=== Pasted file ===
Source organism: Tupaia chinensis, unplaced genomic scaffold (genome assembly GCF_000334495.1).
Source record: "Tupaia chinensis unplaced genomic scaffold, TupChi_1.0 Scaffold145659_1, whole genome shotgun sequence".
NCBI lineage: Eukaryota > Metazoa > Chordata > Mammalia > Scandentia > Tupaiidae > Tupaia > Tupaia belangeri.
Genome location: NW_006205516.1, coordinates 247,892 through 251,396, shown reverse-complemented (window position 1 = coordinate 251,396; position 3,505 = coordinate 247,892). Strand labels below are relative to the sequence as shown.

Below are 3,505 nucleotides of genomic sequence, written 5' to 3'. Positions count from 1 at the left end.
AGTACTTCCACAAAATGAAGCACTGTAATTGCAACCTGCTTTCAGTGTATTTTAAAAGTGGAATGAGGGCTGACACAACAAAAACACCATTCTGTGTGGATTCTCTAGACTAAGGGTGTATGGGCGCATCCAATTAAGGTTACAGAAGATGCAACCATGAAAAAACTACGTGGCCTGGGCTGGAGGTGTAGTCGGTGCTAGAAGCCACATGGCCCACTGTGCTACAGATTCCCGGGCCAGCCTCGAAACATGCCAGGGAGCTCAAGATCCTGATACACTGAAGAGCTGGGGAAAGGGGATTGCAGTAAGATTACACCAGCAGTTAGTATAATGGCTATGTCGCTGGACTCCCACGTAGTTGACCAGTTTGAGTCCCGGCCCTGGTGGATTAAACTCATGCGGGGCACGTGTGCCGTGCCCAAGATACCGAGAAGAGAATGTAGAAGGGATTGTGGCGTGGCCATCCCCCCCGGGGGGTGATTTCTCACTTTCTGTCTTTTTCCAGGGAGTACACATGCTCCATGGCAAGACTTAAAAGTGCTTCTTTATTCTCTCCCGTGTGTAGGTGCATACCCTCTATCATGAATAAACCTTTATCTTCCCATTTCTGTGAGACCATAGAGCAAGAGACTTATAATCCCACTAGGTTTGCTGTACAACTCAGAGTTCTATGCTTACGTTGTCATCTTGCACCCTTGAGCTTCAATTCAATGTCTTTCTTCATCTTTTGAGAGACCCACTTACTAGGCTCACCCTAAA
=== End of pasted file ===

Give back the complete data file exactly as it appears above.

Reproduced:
Source organism: Tupaia chinensis, unplaced genomic scaffold (genome assembly GCF_000334495.1).
Source record: "Tupaia chinensis unplaced genomic scaffold, TupChi_1.0 Scaffold145659_1, whole genome shotgun sequence".
NCBI lineage: Eukaryota > Metazoa > Chordata > Mammalia > Scandentia > Tupaiidae > Tupaia > Tupaia belangeri.
Genome location: NW_006205516.1, coordinates 247,892 through 251,396, shown reverse-complemented (window position 1 = coordinate 251,396; position 3,505 = coordinate 247,892). Strand labels below are relative to the sequence as shown.

Below are 3,505 nucleotides of genomic sequence, written 5' to 3'. Positions count from 1 at the left end.
AGTACTTCCACAAAATGAAGCACTGTAATTGCAACCTGCTTTCAGTGTATTTTAAAAGTGGAATGAGGGCTGACACAACAAAAACACCATTCTGTGTGGATTCTCTAGACTAAGGGTGTATGGGCGCATCCAATTAAGGTTACAGAAGATGCAACCATGAAAAAACTACGTGGCCTGGGCTGGAGGTGTAGTCGGTGCTAGAAGCCACATGGCCCACTGTGCTACAGATTCCCGGGCCAGCCTCGAAACATGCCAGGGAGCTCAAGATCCTGATACACTGAAGAGCTGGGGAAAGGGGATTGCAGTAAGATTACACCAGCAGTTAGTATAATGGCTATGTCGCTGGACTCCCACGTAGTTGACCAGTTTGAGTCCCGGCCCTGGTGGATTAAACTCATGCGGGGCACGTGTGCCGTGCCCAAGATACCGAGAAGAGAATGTAGAAGGGATTGTGGCGTGGCCATCCCCCCCGGGGGGTGATTTCTCACTTTCTGTCTTTTTCCAGGGAGTACACATGCTCCATGGCAAGACTTAAAAGTGCTTCTTTATTCTCTCCCGTGTGTAGGTGCATACCCTCTATCATGAATAAACCTTTATCTTCCCATTTCTGTGAGACCATAGAGCAAGAGACTTATAATCCCACTAGGTTTGCTGTACAACTCAGAGTTCTATGCTTACGTTGTCATCTTGCACCCTTGAGCTTCAATTCAATGTCTTTCTTCATCTTTTGAGAGACCCACTTACTAGGCTCACCCTAAA